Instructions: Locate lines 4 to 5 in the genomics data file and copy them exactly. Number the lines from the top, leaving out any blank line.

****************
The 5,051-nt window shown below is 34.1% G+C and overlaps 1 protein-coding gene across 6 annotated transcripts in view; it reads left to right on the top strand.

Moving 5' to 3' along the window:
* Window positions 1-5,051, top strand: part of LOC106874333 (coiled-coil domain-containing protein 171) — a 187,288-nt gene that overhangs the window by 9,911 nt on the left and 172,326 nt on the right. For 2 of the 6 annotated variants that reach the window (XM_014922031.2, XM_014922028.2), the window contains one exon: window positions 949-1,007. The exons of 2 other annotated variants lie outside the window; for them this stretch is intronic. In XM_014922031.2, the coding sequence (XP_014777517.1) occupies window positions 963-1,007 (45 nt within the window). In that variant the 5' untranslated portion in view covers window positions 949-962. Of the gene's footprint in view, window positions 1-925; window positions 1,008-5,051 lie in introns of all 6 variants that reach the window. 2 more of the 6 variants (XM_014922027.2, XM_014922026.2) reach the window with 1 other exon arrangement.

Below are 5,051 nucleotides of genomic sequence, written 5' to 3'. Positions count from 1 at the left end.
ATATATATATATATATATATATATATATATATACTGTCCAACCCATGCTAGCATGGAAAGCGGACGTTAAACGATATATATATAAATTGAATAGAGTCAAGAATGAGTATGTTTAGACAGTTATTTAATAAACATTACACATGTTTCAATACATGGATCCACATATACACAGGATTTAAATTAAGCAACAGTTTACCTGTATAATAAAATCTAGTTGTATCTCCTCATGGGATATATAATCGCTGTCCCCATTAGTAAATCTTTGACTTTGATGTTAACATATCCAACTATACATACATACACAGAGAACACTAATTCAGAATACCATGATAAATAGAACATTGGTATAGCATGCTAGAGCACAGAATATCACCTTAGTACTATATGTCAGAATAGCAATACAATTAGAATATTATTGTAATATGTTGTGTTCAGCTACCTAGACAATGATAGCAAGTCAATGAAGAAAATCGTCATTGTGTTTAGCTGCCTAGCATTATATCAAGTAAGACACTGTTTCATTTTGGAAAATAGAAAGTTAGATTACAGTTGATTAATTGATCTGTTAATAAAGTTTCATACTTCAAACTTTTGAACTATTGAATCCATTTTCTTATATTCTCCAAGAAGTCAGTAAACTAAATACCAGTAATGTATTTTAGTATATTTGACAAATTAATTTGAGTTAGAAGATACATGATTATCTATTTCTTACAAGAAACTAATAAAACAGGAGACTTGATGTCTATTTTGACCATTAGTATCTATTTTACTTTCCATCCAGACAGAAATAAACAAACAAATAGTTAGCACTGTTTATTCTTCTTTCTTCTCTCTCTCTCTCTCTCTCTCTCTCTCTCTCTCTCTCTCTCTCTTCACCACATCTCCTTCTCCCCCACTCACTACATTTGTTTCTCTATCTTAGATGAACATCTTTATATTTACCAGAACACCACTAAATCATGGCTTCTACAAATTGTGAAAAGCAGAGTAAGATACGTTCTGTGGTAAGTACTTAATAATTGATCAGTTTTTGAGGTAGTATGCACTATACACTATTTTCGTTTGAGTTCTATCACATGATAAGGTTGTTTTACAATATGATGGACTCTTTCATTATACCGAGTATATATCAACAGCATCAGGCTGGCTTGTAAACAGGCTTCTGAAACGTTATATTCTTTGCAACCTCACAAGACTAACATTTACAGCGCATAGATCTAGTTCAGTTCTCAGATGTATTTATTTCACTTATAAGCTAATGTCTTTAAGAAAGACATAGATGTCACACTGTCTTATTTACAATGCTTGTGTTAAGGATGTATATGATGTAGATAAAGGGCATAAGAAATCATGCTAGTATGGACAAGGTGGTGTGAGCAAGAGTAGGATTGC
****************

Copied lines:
Below are 5,051 nucleotides of genomic sequence, written 5' to 3'. Positions count from 1 at the left end.
ATATATATATATATATATATATATATATATATACTGTCCAACCCATGCTAGCATGGAAAGCGGACGTTAAACGATATATATATAAATTGAATAGAGTCAAGAATGAGTATGTTTAGACAGTTATTTAATAAACATTACACATGTTTCAATACATGGATCCACATATACACAGGATTTAAATTAAGCAACAGTTTACCTGTATAATAAAATCTAGTTGTATCTCCTCATGGGATATATAATCGCTGTCCCCATTAGTAAATCTTTGACTTTGATGTTAACATATCCAACTATACATACATACACAGAGAACACTAATTCAGAATACCATGATAAATAGAACATTGGTATAGCATGCTAGAGCACAGAATATCACCTTAGTACTATATGTCAGAATAGCAATACAATTAGAATATTATTGTAATATGTTGTGTTCAGCTACCTAGACAATGATAGCAAGTCAATGAAGAAAATCGTCATTGTGTTTAGCTGCCTAGCATTATATCAAGTAAGACACTGTTTCATTTTGGAAAATAGAAAGTTAGATTACAGTTGATTAATTGATCTGTTAATAAAGTTTCATACTTCAAACTTTTGAACTATTGAATCCATTTTCTTATATTCTCCAAGAAGTCAGTAAACTAAATACCAGTAATGTATTTTAGTATATTTGACAAATTAATTTGAGTTAGAAGATACATGATTATCTATTTCTTACAAGAAACTAATAAAACAGGAGACTTGATGTCTATTTTGACCATTAGTATCTATTTTACTTTCCATCCAGACAGAAATAAACAAACAAATAGTTAGCACTGTTTATTCTTCTTTCTTCTCTCTCTCTCTCTCTCTCTCTCTCTCTCTCTCTCTCTCTCTCTTCACCACATCTCCTTCTCCCCCACTCACTACATTTGTTTCTCTATCTTAGATGAACATCTTTATATTTACCAGAACACCACTAAATCATGGCTTCTACAAATTGTGAAAAGCAGAGTAAGATACGTTCTGTGGTAAGTACTTAATAATTGATCAGTTTTTGAGGTAGTATGCACTATACACTATTTTCGTTTGAGTTCTATCACATGATAAGGTTGTTTTACAATATGATGGACTCTTTCATTATACCGAGTATATATCAACAGCATCAGGCTGGCTTGTAAACAGGCTTCTGAAACGTTATATTCTTTGCAACCTCACAAGACTAACATTTACAGCGCATAGATCTAGTTCAGTTCTCAGATGTATTTATTTCACTTATAAGCTAATGTCTTTAAGAAAGACATAGATGTCACACTGTCTTATTTACAATGCTTGTGTTAAGGATGTATATGATGTAGATAAAGGGCATAAGAAATCATGCTAGTATGGACAAGGTGGTGTGAGCAAGAGTAGGATTGC